What kind of beliefs would an athlete have to have in order to use negative self-talk such as, "I'll never get better?" Well, they might believe that it's simply too difficult to get better.
But if we drill down even deeper, a more basic belief may be uncovered. "I'll never get better" might really mean "I'm afraid to push myself to the next level because if I fail, then I'm a failure as a person."
Talking to a sport psychologist or counselor can help uncover core beliefs. But not all athletes want to do this, or even need to.
Certainly anxiety, depression, and destructive behavior merit a referral to a counselor. But most athletes can counter negative beliefs by simply changing their self-talk.
Stop using negative self-talk, and start using positive self-talk. This is the "outside-in” approach. Tell yourself something long enough, and you start to believe it.
Instead of saying "I'll never get better" say, "I want to get better." The more you stop negative self-talk in its tracks and switch to positive self-talk, the quicker you will start to shift your belief system.
Note that positive self-talk must be realistic. Saying "I will win" when you're up against tough competition is not smart. Instead say something positive and unconditional like, "strong" or "smooth."
The challenge in noticing self-talk is that it's often unspoken, or whispered under our breath.
One way to bring your self-talk into awareness is by writing it down.
After your next competition, pick something that bothered you – maybe an error you made – and write it down. Next, write the first words that come to mind about the error you made. Some colorful adjectives might come to mind. Or it may be a phrase beginning with "I should have."
If you are like most athletes, you may notice that you are hard on yourself. You may have written down some negative appraisals.
The next step is to write down a list of positive adjectives or phrases regarding the error you made.
One way to do this is to imagine a coach giving you positive words of encouragement. If you missed a shot in basketball, would a good coach say, "what's wrong with you... you always miss that shot!” Of course not, they would say something like, "let's practice that shot so you'll get it next time."
Force yourself to write down an equal amount of positive, encouraging self-talk or “coaching talk.” Look at the positive words. Let them soak in.
Every night for a week, before going to bed, look at your positive list. Visualize yourself as your own "good coach" encouraging you. Then go to bed and let the subconscious reprogramming begin!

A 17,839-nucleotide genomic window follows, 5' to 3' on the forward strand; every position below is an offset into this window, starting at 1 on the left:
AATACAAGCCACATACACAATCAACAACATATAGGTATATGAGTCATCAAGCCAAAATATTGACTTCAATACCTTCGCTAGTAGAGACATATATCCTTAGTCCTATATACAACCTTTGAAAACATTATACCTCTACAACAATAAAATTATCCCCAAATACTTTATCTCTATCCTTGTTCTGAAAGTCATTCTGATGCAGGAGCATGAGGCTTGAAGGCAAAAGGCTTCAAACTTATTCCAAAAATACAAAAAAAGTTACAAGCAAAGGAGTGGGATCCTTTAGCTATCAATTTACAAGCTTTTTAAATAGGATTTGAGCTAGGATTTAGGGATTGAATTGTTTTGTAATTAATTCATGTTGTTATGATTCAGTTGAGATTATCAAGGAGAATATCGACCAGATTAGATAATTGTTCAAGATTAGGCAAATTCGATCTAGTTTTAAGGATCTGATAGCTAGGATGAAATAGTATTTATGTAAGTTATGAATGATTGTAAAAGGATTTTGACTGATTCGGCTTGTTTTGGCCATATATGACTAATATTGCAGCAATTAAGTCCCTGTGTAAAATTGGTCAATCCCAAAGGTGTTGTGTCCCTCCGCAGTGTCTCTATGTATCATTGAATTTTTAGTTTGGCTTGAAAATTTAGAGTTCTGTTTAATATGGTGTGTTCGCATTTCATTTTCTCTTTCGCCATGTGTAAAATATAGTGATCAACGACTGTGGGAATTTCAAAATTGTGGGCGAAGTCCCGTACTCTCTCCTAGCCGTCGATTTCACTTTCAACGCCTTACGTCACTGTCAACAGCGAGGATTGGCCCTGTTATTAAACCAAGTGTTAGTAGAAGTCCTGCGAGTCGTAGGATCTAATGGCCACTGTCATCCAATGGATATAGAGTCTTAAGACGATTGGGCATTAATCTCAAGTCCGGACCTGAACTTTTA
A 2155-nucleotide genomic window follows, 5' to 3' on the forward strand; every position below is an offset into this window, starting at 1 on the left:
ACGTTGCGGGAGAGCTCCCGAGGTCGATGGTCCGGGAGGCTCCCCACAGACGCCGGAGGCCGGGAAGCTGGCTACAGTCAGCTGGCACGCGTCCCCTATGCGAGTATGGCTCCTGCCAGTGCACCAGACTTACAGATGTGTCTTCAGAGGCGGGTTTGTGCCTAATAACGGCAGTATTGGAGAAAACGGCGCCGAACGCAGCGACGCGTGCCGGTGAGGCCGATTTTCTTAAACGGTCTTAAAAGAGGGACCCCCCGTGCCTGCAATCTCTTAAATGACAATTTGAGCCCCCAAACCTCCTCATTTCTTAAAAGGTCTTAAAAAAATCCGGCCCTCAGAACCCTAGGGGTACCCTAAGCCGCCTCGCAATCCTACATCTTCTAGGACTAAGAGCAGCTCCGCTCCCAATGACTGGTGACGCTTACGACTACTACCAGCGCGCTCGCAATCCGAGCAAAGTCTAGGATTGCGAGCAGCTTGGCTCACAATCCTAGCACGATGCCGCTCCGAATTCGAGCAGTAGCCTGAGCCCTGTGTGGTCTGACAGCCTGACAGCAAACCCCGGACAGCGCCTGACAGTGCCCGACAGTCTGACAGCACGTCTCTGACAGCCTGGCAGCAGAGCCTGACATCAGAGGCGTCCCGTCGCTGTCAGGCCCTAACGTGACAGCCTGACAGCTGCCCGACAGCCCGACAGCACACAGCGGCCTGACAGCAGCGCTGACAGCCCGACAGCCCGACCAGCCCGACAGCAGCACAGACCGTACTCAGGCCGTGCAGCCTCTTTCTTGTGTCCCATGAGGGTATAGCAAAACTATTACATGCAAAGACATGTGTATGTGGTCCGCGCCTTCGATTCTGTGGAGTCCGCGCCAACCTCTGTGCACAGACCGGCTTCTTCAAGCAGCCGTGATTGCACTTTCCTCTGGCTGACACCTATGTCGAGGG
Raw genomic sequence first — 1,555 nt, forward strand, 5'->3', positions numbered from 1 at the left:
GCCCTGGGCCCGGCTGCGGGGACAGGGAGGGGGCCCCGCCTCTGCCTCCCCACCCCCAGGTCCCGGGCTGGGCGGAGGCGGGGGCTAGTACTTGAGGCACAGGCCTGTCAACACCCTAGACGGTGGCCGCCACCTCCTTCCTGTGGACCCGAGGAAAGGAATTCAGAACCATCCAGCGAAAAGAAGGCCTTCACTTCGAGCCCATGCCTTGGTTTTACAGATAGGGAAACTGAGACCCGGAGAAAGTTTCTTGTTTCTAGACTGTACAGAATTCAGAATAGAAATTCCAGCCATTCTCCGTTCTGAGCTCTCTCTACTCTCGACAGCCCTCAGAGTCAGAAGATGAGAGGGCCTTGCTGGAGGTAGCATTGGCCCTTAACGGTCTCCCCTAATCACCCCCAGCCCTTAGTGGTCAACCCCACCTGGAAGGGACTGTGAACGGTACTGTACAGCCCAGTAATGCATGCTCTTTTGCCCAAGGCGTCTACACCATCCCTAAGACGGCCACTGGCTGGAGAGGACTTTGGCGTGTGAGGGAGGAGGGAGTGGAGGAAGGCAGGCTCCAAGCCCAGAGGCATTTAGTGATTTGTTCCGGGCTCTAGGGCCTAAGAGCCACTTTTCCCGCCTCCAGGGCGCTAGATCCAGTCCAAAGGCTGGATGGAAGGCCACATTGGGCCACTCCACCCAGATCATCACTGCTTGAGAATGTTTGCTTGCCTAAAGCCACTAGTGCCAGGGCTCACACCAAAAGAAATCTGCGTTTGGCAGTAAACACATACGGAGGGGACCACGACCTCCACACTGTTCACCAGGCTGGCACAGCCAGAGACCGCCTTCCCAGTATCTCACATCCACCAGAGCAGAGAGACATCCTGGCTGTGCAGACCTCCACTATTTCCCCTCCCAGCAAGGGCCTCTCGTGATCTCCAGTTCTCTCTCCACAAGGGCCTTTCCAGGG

More and more, start to notice the language you use to evaluate yourself. If it's negative or judgmental, you're in good company, many athletes are hard on themselves. But there is a difference between pushing yourself toward excellence, and berating yourself. The latter helps no one.
Next week, in Part Two , we'll learn more about the power of self-talk. Stay tuned!
Super Bowl LI is this Sunday. The Patriots and Falcons will battle it out, and quarterbacks Tom Brady and Matt Ryan will be under intense pressure. How each of these athletes manages their anxiety during key moments of the game is of paramount importance. Panic... or grace under pressure.
Sport psychologists talk about something called optimum anxiety. An athlete needs to be keyed up and alert, but not so much that they are overcome with anxiety. Some anxiety is good, but too much will hurt an athlete's performance.
Studies have shown that complex decision-making abilities plummet under high levels of stress. So you can imagine how important anxiety management is for a quarterback.
That's why I was shocked to recently discover that three-time Super Bowl champion Steve Young suffered throughout his career from debilitating anxiety. Early in his career, his anxiety almost got the better of him, and he almost quit football. Who knew? Certainly not 49ers fans.
In 1993, before a game against the Atlanta Falcons, Young was so nervous he didn't sleep for two days, and vomited numerous times. He was a wreck. He started the game anyway, and led the 49ers to a 37-30 win over the Falcons. It was shortly after this that Young knew he needed help. He sought counseling.
Counseling helped, but Young still kept his struggles with anxiety a secret. It wasn't until last year that Young finally broke his silence, and revealed his inner struggles to the world.
I recently heard an inspiring interview on San Francisco's KQED radio where Young recounts his battle with anxiety. It shows that even superstar athletes we think "have it all together" are human and struggle with their emotions. It also gives athletes permission to seek help, especially if one of their heroes says it's okay.
Click the link below to listen to the interview:
2017 marks the launch of CeelySports, a coaching system different from the rest. The focus is on psychology, the driving force in sport performance.My mission is to empower athletes to find a deeper purpose for the sport they love. Once this happens, passion flows, and performance naturally improves.